Electric seashell sculpture

I’m always discouraged when I start my day feeling depleted. Going weeks at a time with no break from my 24/7 mom job takes everything out of me, particularly when my self-care is as shabby as it had been the previous two weeks. I woke Thursday morning wondering how I would make it till lunchtime without crumbling. And then everything shifted.

The boys were playing with the seashells we collected when we lived in Mexico and, as they were miraculously engaged and not breaking anything, I drifted around the house picking up toys, emptying an occasional item from the dishwasher and checking my email. In my five minutes of zoning out, Charlie had stacked white coral, spiral shells and little clamshells inside of what I remember to be a scallop shell from the Sea of Cortez. He often makes these types of “sculptures,” as he calls them, but this time, he announced it was for me. For me. “I made this for you, Mommy,” he was brimming with love, wearing a sweet, hopeful smile that released a flurry of jubilant tears from my tired eyes. “Do you like it, Mommy? Do you think it’s pretty cool? I made it for you. Here you go, Mommy. Do you want to hold it?

In that very instant, my three-and-a-half-year-old virtually hooked me up to a generator, recharging me on the spot. It was like a gentle jolt of warm vitality that, in one gesture, replaced all the energy I’d expended caring for him and his brother that week.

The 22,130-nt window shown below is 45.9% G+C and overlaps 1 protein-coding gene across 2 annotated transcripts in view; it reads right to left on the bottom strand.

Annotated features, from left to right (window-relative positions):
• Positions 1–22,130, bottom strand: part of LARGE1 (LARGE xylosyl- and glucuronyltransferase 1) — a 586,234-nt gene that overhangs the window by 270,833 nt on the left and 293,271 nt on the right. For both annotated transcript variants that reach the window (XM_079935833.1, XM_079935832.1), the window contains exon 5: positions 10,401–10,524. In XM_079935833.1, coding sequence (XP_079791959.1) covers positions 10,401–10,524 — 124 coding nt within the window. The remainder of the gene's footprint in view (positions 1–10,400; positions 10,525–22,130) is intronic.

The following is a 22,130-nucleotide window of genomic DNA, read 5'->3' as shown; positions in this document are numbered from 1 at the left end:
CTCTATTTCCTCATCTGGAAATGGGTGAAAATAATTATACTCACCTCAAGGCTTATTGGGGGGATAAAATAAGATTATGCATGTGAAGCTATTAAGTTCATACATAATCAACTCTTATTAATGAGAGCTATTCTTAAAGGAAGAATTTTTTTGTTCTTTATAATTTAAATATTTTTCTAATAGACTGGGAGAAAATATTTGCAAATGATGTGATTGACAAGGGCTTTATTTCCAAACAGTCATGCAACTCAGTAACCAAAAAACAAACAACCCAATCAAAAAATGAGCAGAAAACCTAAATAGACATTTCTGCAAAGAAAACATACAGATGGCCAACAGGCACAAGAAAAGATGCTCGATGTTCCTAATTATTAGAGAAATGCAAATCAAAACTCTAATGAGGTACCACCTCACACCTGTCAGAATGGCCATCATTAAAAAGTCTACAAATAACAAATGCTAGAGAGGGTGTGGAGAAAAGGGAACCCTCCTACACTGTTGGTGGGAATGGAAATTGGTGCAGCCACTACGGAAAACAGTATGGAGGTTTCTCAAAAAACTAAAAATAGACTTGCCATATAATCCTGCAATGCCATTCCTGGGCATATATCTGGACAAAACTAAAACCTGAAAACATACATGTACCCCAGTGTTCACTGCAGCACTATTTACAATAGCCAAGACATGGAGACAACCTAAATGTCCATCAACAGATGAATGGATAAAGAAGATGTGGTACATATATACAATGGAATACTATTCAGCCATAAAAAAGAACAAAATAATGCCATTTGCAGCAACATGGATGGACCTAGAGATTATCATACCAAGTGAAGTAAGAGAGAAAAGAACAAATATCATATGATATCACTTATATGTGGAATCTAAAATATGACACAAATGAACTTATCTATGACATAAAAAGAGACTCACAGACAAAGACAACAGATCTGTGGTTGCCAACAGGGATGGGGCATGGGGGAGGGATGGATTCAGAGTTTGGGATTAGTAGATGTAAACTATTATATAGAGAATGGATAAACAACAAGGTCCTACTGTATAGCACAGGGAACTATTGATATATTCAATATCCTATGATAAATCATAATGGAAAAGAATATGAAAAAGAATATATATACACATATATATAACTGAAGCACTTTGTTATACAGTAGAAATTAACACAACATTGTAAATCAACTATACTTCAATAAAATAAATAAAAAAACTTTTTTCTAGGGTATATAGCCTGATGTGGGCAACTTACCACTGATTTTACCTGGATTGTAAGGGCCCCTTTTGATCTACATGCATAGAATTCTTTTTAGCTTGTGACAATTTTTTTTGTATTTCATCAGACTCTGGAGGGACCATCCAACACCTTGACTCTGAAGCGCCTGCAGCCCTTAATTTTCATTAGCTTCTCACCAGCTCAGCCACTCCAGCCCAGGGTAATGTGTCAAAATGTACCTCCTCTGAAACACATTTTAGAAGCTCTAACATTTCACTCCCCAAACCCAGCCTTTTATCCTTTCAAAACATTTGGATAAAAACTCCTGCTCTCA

I’m baffled and in awe that such a simple, commonplace act—that of a child creating something for his mother—could be so powerful. And the scary thing is that I almost missed it; there was a tangible nano-second between the presentation of the gift and my response. I could just as easily have said, “Thanks! It’s awesome. How sweet of you!” while nonchalantly carrying on with my little to-do list. Had I not looked at Charlie’s face, noticed his outstretched hand or felt him beaming, I might’ve let the moment slip away into quotidian minutia, and I certainly wouldn’t have felt the revitalizing surge of love that changed my day. That gift came to me from a far grander place than a stack of seashells, and if I hadn’t been open to it, I would’ve missed it.

How much love do we miss out on each day? How many times a week does God try to fill us up only to find our hearts closed? Charlie’s gift reminds me that if I open up to love in the daily details, it almost always shows up.

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